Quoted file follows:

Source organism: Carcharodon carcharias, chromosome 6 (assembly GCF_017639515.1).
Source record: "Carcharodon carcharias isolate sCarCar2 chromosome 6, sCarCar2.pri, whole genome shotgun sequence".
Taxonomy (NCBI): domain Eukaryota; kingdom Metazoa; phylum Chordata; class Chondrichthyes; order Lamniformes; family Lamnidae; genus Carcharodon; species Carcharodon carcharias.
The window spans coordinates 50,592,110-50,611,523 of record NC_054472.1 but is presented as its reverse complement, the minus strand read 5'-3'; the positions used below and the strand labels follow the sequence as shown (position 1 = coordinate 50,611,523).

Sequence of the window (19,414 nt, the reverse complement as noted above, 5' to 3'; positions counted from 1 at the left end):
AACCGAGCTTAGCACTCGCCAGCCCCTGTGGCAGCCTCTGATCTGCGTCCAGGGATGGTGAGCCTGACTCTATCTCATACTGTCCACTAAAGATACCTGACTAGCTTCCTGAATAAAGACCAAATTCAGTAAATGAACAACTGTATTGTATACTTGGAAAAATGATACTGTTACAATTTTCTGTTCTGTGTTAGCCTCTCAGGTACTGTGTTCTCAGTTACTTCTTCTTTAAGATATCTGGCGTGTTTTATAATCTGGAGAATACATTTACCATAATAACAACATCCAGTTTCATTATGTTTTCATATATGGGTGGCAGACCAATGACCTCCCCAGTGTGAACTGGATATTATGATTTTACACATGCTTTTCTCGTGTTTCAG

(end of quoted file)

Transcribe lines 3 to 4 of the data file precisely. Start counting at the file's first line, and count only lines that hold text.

Taxonomy (NCBI): domain Eukaryota; kingdom Metazoa; phylum Chordata; class Chondrichthyes; order Lamniformes; family Lamnidae; genus Carcharodon; species Carcharodon carcharias.
The window spans coordinates 50,592,110-50,611,523 of record NC_054472.1 but is presented as its reverse complement, the minus strand read 5'-3'; the positions used below and the strand labels follow the sequence as shown (position 1 = coordinate 50,611,523).